Aerosmith "Amazing"


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 Post subject:
PostPosted: Sun Jun 28, 2009 2:45 pm 
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Joined: May 6, 2004
Motorcycle: 2005 Yamaha Vstar 650
Rebel: None
Country: USA
State/Province: TX
City: Fort Worth
27 Jun 09
Well Qutlass and I decided to take a short ride (18 hours round trip) to visit Hercman and tame the dragon.

Well I'm tucked away in Qutlass's tank bag but here's a nice shot of getting through NC.

Here's a dam at the southern end of the tail.


We stopped for a short break at the top of the dam.

Here I am hangin with Qutlass

And here's Hercman and his wife.

Here's me an Qutlass leading the way through the dragon.

Here I am chillin at the resort.

Qutlass has more pics of me and I'm sure he'll post em.

We had a great run through the dragon. I am an official Dragon Slayer so all you other teddys out there I'm the bear!!!

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Romans 12:18
www.patriotguard.org


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 Post subject:
PostPosted: Sun Jun 28, 2009 6:10 pm 
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Librarian
Librarian

Joined: Sep 13, 2007
Country: USA
State/Province: MD
City: Woodsboro
WOW!!!
What a relief! The last couple days I've been working out what to do about Bob. I'm really glad he's getting about. To be honest, this has turned out to be a harder task than I had originally thought. But, I think it's beyond belief that the members of this great site want to do this. I have throughly enjoyed reading about all the places he's been so far. I want to give my deepest, warmest thanks to all how have helped and to those to are ready to take sponsor Bob for a ride.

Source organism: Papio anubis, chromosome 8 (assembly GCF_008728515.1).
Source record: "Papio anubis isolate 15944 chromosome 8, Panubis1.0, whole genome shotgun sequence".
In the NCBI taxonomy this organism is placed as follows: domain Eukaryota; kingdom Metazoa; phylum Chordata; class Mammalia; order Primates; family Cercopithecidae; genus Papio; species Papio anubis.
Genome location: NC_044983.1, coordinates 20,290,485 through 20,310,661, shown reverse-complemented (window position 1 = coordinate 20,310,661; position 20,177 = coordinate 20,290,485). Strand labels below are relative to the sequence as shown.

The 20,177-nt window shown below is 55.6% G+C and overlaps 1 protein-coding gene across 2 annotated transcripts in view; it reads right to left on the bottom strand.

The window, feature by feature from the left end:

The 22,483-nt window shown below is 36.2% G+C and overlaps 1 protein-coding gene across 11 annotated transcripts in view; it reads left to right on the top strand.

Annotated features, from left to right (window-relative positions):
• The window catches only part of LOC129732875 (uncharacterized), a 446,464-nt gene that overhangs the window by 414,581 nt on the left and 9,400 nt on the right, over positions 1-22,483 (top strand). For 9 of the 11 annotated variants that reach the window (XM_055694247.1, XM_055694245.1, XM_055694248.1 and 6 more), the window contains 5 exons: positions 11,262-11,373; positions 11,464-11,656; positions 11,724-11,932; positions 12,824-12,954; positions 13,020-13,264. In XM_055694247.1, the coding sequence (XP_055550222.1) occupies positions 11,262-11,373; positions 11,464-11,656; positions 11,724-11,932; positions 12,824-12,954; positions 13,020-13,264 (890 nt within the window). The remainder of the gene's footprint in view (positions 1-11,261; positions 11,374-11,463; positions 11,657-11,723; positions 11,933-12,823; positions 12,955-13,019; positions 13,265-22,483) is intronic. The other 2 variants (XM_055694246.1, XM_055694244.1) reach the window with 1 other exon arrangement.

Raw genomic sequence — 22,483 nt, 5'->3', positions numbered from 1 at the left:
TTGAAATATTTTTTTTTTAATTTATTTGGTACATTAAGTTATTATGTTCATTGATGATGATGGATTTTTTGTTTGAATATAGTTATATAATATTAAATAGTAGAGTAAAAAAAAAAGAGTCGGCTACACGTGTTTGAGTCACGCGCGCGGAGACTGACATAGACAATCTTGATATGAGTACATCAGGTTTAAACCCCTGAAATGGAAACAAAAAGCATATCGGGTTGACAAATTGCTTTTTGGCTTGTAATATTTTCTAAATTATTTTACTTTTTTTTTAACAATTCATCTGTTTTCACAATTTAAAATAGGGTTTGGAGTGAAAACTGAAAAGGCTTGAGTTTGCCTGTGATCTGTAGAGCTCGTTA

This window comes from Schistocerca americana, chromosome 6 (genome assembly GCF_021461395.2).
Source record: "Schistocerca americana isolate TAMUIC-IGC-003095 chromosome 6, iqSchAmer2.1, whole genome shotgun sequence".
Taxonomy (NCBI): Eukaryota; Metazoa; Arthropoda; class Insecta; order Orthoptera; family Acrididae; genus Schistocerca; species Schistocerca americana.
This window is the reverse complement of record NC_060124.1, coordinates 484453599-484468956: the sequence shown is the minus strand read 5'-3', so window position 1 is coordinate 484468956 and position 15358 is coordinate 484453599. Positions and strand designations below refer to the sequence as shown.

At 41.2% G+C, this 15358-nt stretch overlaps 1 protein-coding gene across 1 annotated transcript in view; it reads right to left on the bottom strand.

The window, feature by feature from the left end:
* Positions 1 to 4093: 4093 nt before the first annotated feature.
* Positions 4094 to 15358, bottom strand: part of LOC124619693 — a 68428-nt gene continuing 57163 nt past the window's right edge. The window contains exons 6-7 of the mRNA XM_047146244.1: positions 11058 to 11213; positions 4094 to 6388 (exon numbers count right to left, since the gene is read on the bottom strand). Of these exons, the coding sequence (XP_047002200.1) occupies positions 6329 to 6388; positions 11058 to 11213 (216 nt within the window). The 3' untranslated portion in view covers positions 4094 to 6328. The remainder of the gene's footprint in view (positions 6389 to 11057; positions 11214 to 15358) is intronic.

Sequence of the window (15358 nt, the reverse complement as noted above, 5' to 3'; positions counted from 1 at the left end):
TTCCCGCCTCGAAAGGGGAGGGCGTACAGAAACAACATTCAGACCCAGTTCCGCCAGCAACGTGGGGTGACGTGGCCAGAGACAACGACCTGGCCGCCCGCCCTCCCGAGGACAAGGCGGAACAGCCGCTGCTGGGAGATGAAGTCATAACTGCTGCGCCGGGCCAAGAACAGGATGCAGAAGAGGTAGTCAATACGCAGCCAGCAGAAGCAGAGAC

You meet the nicest people on a Rebel!

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Do you know what it's like to fall in the mud and get kicked, in the head, by an iron boot? Of course you don't--no one does--that never happens. - Capt. Rex Kramer

1986 Honda CMX450C - Jola
1978 Honda GL1000 - Piper


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 Post subject:
PostPosted: Sun Jun 28, 2009 10:59 pm 
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Joined: Jul 21, 2007
Country: USA
State/Province: AL
City: Mobile
Much thx to hercman for posting those pictures. Had a great time riding Bob up to the dragon. Where will we end up next? Texas maybe? hmm..


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 Post subject:
PostPosted: Fri Jul 31, 2009 8:45 pm 
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Joined: Jul 21, 2007
Country: USA
State/Province: AL
City: Mobile
sry for the lack of updates guys and gals. i've been spending more time on 4 wheels than two lately, since my nephew is out of school for the summer. Will get back on it shortly. They go back to school on the 10th. :) Bob is still safe with me.